Today we remember the nearly 3,000 lives lost on September 11, 2001.
In honor of those lives, we are highlighting the current state of emotional and mental health support in the United States.
The total of those killed by the attacks on 9/11/01 comes in at 2,996.
If all of those people only had 10 loved ones and friends, that leaves almost 30,000 people grieving a tragic loss.
More realistically, if each those people had 30 loved ones and friends, that leaves just under 90,000 people grieving the loss of someone.
That's a lot of people carrying a really heavy tragedy.
The truth is, we have no idea how many people were not only affected by the physical aftermath of the twin towers collapse and the pentagon explosion or how many people are living, untreated, with the mental and emotional toll of that day.
In 2014, the Mental Health Parity and Addiction Equity Act established that mental health services cannot be limited by dollar amount more than any medical or surgical service.
That's a fancy way of saying that starting in 2014, mental health and addiction services became more affordable and more available to anyone with any major (and most small/private) insurance provider(s).
It's estimated that about 35-50% of the United States population now seeks professional help for mental health services, which is a HUGE improvement compared to years prior. Here's why:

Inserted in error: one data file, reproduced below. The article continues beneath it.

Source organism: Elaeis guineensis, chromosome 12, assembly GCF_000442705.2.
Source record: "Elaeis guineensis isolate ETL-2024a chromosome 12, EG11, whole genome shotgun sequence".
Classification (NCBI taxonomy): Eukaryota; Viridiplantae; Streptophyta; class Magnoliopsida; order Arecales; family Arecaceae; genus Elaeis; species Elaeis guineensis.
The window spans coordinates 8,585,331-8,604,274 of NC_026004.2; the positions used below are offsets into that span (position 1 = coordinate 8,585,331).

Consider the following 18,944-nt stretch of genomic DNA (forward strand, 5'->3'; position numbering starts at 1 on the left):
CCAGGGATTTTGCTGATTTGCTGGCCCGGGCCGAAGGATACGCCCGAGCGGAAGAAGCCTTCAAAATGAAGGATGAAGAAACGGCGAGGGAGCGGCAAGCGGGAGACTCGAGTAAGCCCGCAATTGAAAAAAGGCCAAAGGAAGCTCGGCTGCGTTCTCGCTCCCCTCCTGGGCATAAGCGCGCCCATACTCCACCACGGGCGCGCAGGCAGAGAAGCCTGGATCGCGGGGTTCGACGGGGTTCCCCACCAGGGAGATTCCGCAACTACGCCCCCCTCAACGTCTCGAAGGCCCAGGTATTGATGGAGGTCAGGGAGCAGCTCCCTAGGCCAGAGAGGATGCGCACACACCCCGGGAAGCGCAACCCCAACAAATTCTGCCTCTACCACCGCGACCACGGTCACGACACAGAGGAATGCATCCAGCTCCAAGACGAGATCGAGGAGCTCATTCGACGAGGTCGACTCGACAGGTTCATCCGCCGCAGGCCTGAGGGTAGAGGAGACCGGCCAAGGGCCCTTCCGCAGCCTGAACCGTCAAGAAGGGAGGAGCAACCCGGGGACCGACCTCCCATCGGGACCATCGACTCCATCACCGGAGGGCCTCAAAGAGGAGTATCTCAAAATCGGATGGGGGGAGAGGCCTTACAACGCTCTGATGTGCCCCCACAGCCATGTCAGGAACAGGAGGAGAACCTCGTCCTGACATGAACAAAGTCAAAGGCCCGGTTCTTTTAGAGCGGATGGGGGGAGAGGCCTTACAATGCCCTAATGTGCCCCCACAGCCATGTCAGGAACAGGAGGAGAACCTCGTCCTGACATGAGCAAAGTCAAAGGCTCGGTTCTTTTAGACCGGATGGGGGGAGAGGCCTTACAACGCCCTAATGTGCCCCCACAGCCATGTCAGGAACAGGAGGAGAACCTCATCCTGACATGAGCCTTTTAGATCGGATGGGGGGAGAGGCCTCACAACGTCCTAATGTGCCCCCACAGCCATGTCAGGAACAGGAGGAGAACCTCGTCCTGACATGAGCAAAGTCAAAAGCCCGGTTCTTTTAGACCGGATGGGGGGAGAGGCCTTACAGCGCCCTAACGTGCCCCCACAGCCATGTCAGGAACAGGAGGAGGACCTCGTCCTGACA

In recent years, many popular TV shows and celebrities have normalized seeking mental health help. While it seems cliché, this has actually taken a lot of stigma out of getting help.
When you relate to someone, your brain makes a connection with that person and assigns a thought or feeling to that person/thing/connection.
So when you see celebrities you look up to going to counseling to save their marriage or going to rehab so that they can live a better life, you are more likely to have a more positive outlook associated with the act of going to counseling or to rehab simply because you respect and admire the person who did it before you.
Monkey see, monkey do actually has a pretty solid scientific standing.
While this is very good news,